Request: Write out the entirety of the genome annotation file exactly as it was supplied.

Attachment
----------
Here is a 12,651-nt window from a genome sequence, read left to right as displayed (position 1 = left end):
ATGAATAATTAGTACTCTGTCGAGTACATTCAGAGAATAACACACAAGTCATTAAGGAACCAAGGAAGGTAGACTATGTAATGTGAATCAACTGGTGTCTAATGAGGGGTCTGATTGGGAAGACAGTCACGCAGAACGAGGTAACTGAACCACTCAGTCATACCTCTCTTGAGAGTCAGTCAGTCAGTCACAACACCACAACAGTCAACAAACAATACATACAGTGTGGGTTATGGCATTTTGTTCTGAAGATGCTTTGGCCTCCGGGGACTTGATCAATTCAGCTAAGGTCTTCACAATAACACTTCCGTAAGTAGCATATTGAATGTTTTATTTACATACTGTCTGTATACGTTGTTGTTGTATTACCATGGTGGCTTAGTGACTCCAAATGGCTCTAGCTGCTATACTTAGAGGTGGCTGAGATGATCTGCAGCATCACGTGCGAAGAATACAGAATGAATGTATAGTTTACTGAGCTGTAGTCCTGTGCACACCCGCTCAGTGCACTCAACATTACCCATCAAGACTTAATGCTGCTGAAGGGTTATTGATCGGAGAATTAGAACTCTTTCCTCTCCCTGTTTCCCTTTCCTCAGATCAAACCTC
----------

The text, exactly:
Here is a 12,651-nt window from a genome sequence, read left to right as displayed (position 1 = left end):
ATGAATAATTAGTACTCTGTCGAGTACATTCAGAGAATAACACACAAGTCATTAAGGAACCAAGGAAGGTAGACTATGTAATGTGAATCAACTGGTGTCTAATGAGGGGTCTGATTGGGAAGACAGTCACGCAGAACGAGGTAACTGAACCACTCAGTCATACCTCTCTTGAGAGTCAGTCAGTCAGTCACAACACCACAACAGTCAACAAACAATACATACAGTGTGGGTTATGGCATTTTGTTCTGAAGATGCTTTGGCCTCCGGGGACTTGATCAATTCAGCTAAGGTCTTCACAATAACACTTCCGTAAGTAGCATATTGAATGTTTTATTTACATACTGTCTGTATACGTTGTTGTTGTATTACCATGGTGGCTTAGTGACTCCAAATGGCTCTAGCTGCTATACTTAGAGGTGGCTGAGATGATCTGCAGCATCACGTGCGAAGAATACAGAATGAATGTATAGTTTACTGAGCTGTAGTCCTGTGCACACCCGCTCAGTGCACTCAACATTACCCATCAAGACTTAATGCTGCTGAAGGGTTATTGATCGGAGAATTAGAACTCTTTCCTCTCCCTGTTTCCCTTTCCTCAGATCAAACCTC